The Yiddish Radio Project
'Gems from the Yiddish Radio Archive' Web Series Concludes
The recent 10-part Yiddish Radio Project series from npr.org and YiddishRadioProject.org continues online with a 26-week festival of Yiddish radio.
Every Tuesday, "Gems from the Yiddish Radio Archive" features another classic recording from the Yiddish radio vaults -- presented it in its entirety, with simultaneous English text translations.
Musician and historian Henry Sapoznik collaborated with Dave Isay, the MacArthur Award-winning radio documentary producer, to create the ongoing series celebrating these recordings, and the forgotten radio geniuses of the golden age of Yiddish-American broadcasting in the 1930s to '50s.
The Yiddish Radio Project stems from one fateful day 17 years ago when Sapoznik walked into an old New York City storeroom.
There, among looming stacks of broken records and musty pamphlets, Sapoznik made the discovery of a lifetime: a handful of single-cut aluminum transcription disks of Yiddish radio shows from the 1930s and '40s.
In the years since then, Sapoznik has combed attics, flea markets and even dumpsters in an attempt to find and preserve all of the last surviving remnants of Yiddish radio.
The collection has grown to more than 500 hours of recordings on 1,000 fragile disks, with everything from man-on-the-street interviews and news programs to searing dramas and swinging music shows -- the last recorded vestiges of a people in the midst of a cultural renaissance.
"You have to remember, these are one-of-a-kind recordings," explains Sapoznik. "So much was so close to being lost forever. What choice did I have?"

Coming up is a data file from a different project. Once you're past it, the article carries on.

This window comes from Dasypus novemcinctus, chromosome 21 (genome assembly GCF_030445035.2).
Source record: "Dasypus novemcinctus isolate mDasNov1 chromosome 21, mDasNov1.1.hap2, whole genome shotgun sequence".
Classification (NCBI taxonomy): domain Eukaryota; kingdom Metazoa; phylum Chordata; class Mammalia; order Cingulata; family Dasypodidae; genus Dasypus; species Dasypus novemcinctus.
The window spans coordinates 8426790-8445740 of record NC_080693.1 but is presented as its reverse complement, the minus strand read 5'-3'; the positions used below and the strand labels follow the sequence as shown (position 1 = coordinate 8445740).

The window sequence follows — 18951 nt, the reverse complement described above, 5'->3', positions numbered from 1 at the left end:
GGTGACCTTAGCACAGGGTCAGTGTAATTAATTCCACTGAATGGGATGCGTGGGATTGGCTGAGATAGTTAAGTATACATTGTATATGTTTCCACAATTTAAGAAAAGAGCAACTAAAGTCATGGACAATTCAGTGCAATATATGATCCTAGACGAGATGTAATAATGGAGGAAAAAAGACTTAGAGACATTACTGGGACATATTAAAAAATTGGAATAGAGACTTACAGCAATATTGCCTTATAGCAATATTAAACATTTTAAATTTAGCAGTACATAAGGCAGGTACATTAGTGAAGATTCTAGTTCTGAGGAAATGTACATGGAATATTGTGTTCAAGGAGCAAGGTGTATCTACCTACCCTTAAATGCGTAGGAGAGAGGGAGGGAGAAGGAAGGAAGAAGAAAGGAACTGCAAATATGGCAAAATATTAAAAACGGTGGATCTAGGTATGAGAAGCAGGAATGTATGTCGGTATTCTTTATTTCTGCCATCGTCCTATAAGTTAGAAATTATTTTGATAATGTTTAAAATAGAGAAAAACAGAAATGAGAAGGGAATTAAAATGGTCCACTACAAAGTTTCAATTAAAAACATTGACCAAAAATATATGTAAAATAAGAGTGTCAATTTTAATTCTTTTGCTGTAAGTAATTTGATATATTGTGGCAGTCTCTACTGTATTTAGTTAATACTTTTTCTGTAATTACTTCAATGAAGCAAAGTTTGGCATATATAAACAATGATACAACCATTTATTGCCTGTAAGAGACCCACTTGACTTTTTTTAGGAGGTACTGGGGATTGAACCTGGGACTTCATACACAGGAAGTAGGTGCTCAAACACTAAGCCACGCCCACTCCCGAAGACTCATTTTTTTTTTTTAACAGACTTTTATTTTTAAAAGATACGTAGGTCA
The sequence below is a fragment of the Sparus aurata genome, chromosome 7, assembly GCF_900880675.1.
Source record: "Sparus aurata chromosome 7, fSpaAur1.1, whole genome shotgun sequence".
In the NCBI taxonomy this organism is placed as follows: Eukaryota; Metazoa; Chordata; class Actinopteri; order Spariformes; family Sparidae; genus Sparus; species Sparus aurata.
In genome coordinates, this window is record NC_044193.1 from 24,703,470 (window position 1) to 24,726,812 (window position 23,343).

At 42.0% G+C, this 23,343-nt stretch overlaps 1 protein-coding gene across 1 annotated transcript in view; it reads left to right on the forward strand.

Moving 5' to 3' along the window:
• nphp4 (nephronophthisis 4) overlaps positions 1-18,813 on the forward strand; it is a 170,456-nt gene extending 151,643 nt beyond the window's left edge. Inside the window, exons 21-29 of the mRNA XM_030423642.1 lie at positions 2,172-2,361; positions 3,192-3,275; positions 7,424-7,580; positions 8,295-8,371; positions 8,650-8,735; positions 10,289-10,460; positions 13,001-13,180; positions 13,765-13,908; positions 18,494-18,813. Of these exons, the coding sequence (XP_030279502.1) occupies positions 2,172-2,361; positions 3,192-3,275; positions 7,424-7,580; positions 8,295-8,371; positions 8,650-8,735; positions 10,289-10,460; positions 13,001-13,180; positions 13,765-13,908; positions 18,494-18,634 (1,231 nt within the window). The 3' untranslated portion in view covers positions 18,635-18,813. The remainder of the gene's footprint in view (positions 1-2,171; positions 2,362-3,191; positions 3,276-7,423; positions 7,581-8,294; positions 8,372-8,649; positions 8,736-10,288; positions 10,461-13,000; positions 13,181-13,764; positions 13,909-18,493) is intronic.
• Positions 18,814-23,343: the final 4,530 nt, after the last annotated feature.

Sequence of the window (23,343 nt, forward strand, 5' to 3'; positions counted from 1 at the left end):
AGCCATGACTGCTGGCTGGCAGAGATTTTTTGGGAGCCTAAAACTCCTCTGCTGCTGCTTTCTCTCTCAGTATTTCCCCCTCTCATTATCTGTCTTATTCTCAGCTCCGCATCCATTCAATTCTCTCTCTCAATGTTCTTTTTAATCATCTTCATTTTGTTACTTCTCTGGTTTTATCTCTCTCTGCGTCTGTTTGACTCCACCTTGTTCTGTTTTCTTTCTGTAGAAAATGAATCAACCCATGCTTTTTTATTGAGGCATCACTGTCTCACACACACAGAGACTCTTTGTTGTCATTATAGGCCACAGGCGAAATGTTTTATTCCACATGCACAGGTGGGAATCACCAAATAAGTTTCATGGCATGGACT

Isay says listening to the rare cache of broadcast disks "was like opening up King Tut's Tomb."
"Taken together, the collection give us this incredibly intimate snapshot of American Jewish life in the 1930s and '40s.
"You see the collision of Yiddish and American cultures, the day-to-day lives of immigrants struggling to make it in a new land, and the dawning reality of the genocide occurring across the ocean."
Yiddish Words -- An audible glossary of familiar terms.
Visit the official Web site of the Yiddish Radio Project.
Listen to the current incarnation of WEVD's classic Forward Hour.
Yiddish Radio Project producer Henry Sapoznik is also the executive director of LivingTraditions.org, supporting education in "community-based traditional folk culture."
The Yiddish Voice, a radio show based in Boston, Mass., features live Web audio on Wednesdays.
Learn more about the National Yiddish Book Center in Amherst, Mass.
Read about the Spoken Yiddish Language Project at Columbia University.
Make Yiddish online with the virtual Yiddish Typewriter.
Web site for the Dora Teitelboim Center for Yiddish Culture.
Hungry for klezmer music? Legacy Recordings has three CDs from classic klezmer artists.